In tropical countries, plants grow fast. Sugar cane grows about 4-5 metres in a year. It has juice high in carbs, particularly sucrose. Maize is another fast grower. We can break the starch in the maize kernels down into glucose using the enzyme carbohydrase
If sugar rich products from cane and maize are fermented anaerobically with yeast, the sugars are broken down incompletely to give ethanol and water. You can extract the ethanol from the products of fermentation by distillation, and you can use it in cars as a fuel
Car engines need special modification to be able to use pure ethanol as a fuel, but it is not a major job. Many cars can run on a mixture of petrol and ethanol without any problems at all.
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In some ways ethanol is an ideal fuel: It is efficient and does not produce toxic gases when you burn it. It is much less polluting than conventional fuels which produce Carbon Monoxide, sulfur dioxide and nitrogen oxides. In addition, you can mix ethanol with conventional petrol to make a fuel known as gasohol. This is being done increasingly in the US and it reduces pollution levels considerably. However there is still some pollution from the petrol part of the mix
Using ethanol as a fuel is known as Carbon Neutral. This means no overall increase in CO2 in the atmospere when you burn Ethanol. The orginal plants removed CO2 from the air during photosynthesis. When you burn the ethanol, you simply return it.
The biggest difficulty with using plant based fuels for our cars is that it takes a lot of plant material to produce the ethanol. As a result, the use of ethanol as a fuel has been largely limited to countries with enough space and a suitable climate to grow lots of plant material as fast as possible
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Brazil was the trailblazer for ethanol as a fuel when oil prices shot up in the 70's. The brazilians grew their own 'green petrol' and slashed the money paid out on oil imports which were crippling the economy of the country. They were very successful, and in the 80's, 90% of the cars produced in Brazil had ethanol-powered engines.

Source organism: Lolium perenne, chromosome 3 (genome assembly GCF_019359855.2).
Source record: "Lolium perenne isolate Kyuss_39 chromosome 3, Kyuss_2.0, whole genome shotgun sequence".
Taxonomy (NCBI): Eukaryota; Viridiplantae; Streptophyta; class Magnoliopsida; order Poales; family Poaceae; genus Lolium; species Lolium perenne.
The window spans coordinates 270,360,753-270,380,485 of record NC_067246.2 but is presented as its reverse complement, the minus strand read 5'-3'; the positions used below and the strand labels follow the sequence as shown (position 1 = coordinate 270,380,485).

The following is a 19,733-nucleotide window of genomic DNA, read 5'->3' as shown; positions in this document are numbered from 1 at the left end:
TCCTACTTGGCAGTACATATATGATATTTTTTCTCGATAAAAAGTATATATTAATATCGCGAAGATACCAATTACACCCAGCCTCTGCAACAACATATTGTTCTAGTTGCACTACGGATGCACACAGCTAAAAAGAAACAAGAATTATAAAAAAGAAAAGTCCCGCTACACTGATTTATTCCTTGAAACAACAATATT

However, when oil prices dropped again the Brazilian government couldn't afford to subsidise ethanol as a fuel. As a result they began to move back to petrol driven cars.
Now people al over the world are worried about the environmental problems caused by the burning of fossil fuels. Interest in clean alternatives such as ethanol is soaring. Brazil is again taking the lead, supporting countries such as India with advice on technology for producing ethanol from plants
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In America, the use of gasohol is increasing all the time. A lot of ethanol is fermented and distilled from maize grown within the US itself. However as the use of ethanol grows the Americans are also importing ethanol from places like Brazil and the Caribbean. In 2004, the US imported 160 million gallons of ethanol on top of its own production
The main problem is finding enough ethanol. If we Europeans added 5% ethanol to our fuel it was reduce CO2 emissions, but we would need 7.5 billion litres of it a year. Thats more than half the total production level in Brazil.
The methods of ethanol production we use at the moment leave large quantities of unused cellulose from the plant material. To make ethanol production work finically in the long term, we need to find a way to use this cellulose. We might develop biogas generators which can break down the excess cellulose into methane, another useful fuel.
Genetically engineered bacteria or enzymes may be able to break down the cellulose into straw and hay and make it available for yeast to make more ethanol.